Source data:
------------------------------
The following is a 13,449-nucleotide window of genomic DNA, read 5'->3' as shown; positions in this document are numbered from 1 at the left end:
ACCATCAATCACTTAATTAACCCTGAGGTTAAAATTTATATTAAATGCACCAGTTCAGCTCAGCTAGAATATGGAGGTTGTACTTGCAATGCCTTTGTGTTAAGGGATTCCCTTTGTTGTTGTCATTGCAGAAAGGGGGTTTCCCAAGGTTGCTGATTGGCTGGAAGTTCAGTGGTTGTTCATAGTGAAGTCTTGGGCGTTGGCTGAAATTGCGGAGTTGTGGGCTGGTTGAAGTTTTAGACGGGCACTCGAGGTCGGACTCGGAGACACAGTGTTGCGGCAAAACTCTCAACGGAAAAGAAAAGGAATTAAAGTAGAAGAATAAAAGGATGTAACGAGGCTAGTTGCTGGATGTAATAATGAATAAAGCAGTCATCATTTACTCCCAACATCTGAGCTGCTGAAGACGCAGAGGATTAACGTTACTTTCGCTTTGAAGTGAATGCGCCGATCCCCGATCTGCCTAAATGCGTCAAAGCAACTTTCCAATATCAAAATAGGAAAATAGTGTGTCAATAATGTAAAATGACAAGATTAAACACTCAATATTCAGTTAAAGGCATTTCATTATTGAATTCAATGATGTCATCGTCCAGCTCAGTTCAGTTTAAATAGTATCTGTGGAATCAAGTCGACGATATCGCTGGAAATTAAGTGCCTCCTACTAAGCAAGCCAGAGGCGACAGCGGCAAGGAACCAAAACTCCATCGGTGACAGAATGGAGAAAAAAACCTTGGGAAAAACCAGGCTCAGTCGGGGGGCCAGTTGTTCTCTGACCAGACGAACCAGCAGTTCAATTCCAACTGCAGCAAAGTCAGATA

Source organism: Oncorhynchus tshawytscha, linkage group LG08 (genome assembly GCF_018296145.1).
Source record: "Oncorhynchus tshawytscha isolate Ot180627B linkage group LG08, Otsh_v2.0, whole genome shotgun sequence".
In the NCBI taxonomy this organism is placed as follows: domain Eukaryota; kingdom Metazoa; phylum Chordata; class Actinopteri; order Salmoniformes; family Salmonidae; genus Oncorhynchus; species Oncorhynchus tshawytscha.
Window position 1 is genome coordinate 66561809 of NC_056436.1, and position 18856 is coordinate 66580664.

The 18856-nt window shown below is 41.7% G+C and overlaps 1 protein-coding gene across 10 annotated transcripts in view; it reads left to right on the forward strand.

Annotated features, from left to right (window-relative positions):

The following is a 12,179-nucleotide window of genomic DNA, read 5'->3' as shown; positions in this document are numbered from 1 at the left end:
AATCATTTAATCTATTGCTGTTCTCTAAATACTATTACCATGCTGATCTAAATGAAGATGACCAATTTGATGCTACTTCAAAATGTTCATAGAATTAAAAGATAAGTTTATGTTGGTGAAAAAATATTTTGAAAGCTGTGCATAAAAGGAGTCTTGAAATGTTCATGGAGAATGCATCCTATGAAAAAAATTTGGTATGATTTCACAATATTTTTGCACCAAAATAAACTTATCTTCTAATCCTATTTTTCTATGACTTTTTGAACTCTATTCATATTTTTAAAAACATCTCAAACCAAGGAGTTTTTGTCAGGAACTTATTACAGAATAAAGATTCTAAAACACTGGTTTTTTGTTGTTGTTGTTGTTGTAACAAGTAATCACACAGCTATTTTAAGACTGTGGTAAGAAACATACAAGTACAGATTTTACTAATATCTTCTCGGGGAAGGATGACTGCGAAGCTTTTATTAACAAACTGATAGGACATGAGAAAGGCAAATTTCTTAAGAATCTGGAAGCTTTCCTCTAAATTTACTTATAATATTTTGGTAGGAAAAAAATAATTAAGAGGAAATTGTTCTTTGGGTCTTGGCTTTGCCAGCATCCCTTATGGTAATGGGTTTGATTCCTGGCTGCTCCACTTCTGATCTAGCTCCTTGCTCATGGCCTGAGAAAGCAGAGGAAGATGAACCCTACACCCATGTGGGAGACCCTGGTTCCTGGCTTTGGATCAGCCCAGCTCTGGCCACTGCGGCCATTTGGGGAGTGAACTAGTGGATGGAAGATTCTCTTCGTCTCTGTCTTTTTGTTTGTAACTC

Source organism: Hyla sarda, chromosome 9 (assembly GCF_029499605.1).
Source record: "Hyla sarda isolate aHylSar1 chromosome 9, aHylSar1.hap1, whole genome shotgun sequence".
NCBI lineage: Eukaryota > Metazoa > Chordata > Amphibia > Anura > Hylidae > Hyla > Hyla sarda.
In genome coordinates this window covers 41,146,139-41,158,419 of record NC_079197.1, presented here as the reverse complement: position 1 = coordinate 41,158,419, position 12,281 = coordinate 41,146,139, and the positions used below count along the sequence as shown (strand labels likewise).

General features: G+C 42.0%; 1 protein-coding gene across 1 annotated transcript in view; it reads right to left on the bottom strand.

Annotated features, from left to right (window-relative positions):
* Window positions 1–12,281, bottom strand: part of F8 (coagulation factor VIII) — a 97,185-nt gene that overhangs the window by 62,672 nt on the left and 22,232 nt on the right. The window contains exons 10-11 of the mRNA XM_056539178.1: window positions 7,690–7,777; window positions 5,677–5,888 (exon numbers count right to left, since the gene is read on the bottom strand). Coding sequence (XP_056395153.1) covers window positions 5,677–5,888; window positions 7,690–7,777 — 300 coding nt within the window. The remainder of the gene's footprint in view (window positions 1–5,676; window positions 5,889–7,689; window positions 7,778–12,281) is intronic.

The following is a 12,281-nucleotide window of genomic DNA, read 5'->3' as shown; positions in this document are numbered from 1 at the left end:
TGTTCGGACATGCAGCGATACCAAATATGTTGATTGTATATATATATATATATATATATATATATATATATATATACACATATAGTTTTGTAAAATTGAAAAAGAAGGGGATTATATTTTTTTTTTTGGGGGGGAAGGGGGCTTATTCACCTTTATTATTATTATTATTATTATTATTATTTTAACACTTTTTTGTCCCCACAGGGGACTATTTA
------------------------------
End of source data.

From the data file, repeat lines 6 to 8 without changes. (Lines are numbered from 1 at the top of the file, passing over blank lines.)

Window position 1 is genome coordinate 66561809 of NC_056436.1, and position 18856 is coordinate 66580664.

The 18856-nt window shown below is 41.7% G+C and overlaps 1 protein-coding gene across 10 annotated transcripts in view; it reads left to right on the forward strand.

Annotated features, from left to right (window-relative positions):